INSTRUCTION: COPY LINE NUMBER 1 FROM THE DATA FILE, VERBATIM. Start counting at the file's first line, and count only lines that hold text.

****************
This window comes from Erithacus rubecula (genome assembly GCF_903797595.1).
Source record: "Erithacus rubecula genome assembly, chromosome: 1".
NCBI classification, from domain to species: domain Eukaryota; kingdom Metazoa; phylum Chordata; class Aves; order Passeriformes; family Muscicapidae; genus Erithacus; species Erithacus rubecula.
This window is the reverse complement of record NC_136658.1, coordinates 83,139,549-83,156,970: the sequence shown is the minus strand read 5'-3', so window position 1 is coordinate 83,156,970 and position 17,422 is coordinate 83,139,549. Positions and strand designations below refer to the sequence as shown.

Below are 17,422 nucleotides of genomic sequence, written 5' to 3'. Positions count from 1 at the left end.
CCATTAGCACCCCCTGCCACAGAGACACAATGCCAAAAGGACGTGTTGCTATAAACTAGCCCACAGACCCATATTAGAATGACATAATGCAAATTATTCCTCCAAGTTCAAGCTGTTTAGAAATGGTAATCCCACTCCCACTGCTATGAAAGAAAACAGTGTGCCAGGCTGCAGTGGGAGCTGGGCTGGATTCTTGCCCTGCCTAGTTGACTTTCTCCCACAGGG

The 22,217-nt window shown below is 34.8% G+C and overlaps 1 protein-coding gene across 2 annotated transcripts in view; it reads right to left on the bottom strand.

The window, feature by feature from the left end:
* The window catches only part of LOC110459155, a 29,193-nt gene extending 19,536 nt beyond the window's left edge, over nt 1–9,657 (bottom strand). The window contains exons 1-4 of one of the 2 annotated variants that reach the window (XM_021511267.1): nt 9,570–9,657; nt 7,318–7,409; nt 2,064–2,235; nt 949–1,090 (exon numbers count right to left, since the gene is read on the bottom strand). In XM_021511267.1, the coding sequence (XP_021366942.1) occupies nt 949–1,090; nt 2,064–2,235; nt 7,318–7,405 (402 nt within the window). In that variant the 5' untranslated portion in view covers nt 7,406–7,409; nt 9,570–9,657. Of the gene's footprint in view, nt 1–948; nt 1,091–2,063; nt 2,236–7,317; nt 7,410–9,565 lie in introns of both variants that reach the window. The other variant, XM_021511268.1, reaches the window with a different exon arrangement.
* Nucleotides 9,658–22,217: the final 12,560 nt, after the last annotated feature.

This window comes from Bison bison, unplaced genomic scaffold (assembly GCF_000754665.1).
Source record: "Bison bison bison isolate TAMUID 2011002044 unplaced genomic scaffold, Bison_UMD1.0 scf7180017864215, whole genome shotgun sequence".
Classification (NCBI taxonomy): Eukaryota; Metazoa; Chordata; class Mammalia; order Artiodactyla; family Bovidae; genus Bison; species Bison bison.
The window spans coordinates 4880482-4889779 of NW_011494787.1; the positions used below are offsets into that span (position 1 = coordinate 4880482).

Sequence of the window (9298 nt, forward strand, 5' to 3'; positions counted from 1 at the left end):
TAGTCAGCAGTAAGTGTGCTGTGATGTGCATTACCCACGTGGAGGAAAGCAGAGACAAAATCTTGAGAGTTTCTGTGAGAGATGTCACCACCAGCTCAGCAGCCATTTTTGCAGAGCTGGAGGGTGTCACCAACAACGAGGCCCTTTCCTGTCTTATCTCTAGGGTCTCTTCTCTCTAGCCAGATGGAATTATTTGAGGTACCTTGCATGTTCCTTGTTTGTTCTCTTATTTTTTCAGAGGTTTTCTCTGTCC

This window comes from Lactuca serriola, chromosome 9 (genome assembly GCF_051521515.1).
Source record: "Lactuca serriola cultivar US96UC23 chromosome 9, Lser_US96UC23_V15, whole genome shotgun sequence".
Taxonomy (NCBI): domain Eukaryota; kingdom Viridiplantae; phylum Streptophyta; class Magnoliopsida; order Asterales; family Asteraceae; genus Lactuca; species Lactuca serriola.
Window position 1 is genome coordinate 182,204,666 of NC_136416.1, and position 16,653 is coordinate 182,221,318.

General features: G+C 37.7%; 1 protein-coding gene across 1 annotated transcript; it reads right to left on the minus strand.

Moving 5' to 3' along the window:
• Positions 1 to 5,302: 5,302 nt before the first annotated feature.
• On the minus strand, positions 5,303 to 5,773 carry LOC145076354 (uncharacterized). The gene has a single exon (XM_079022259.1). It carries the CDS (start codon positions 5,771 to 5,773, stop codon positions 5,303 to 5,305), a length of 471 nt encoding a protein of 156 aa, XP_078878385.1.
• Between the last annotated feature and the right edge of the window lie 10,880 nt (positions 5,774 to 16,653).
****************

This window comes from Erithacus rubecula (genome assembly GCF_903797595.1).